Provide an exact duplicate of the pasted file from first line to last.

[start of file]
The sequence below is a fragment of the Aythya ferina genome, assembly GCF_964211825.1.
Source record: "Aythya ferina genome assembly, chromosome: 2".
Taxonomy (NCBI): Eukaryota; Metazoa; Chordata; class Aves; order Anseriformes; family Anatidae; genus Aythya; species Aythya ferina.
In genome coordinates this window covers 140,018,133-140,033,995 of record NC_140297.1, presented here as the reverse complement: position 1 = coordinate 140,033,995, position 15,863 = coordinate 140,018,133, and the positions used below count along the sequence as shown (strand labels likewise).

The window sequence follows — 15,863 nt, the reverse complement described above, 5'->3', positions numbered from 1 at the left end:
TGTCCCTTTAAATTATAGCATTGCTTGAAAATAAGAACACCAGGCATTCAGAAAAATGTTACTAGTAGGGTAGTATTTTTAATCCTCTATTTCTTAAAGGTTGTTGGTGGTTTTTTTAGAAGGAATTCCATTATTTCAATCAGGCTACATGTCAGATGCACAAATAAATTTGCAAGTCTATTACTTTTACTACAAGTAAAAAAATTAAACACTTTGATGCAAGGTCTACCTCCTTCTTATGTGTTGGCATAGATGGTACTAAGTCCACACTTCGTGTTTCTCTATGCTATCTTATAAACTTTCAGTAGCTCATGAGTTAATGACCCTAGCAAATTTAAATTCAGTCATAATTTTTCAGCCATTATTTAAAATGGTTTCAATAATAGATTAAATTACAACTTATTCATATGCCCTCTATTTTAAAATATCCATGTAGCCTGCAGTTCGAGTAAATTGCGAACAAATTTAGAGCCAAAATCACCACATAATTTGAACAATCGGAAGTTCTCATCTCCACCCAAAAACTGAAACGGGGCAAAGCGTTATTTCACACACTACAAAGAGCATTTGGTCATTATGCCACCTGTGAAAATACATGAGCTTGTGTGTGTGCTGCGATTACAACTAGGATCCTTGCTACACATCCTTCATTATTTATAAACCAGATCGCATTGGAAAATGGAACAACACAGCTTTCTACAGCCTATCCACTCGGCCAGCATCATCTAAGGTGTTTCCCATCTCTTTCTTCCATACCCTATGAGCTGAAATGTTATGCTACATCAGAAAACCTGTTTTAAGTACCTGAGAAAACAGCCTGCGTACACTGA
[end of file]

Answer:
The sequence below is a fragment of the Aythya ferina genome, assembly GCF_964211825.1.
Source record: "Aythya ferina genome assembly, chromosome: 2".
Taxonomy (NCBI): Eukaryota; Metazoa; Chordata; class Aves; order Anseriformes; family Anatidae; genus Aythya; species Aythya ferina.
In genome coordinates this window covers 140,018,133-140,033,995 of record NC_140297.1, presented here as the reverse complement: position 1 = coordinate 140,033,995, position 15,863 = coordinate 140,018,133, and the positions used below count along the sequence as shown (strand labels likewise).

The window sequence follows — 15,863 nt, the reverse complement described above, 5'->3', positions numbered from 1 at the left end:
TGTCCCTTTAAATTATAGCATTGCTTGAAAATAAGAACACCAGGCATTCAGAAAAATGTTACTAGTAGGGTAGTATTTTTAATCCTCTATTTCTTAAAGGTTGTTGGTGGTTTTTTTAGAAGGAATTCCATTATTTCAATCAGGCTACATGTCAGATGCACAAATAAATTTGCAAGTCTATTACTTTTACTACAAGTAAAAAAATTAAACACTTTGATGCAAGGTCTACCTCCTTCTTATGTGTTGGCATAGATGGTACTAAGTCCACACTTCGTGTTTCTCTATGCTATCTTATAAACTTTCAGTAGCTCATGAGTTAATGACCCTAGCAAATTTAAATTCAGTCATAATTTTTCAGCCATTATTTAAAATGGTTTCAATAATAGATTAAATTACAACTTATTCATATGCCCTCTATTTTAAAATATCCATGTAGCCTGCAGTTCGAGTAAATTGCGAACAAATTTAGAGCCAAAATCACCACATAATTTGAACAATCGGAAGTTCTCATCTCCACCCAAAAACTGAAACGGGGCAAAGCGTTATTTCACACACTACAAAGAGCATTTGGTCATTATGCCACCTGTGAAAATACATGAGCTTGTGTGTGTGCTGCGATTACAACTAGGATCCTTGCTACACATCCTTCATTATTTATAAACCAGATCGCATTGGAAAATGGAACAACACAGCTTTCTACAGCCTATCCACTCGGCCAGCATCATCTAAGGTGTTTCCCATCTCTTTCTTCCATACCCTATGAGCTGAAATGTTATGCTACATCAGAAAACCTGTTTTAAGTACCTGAGAAAACAGCCTGCGTACACTGA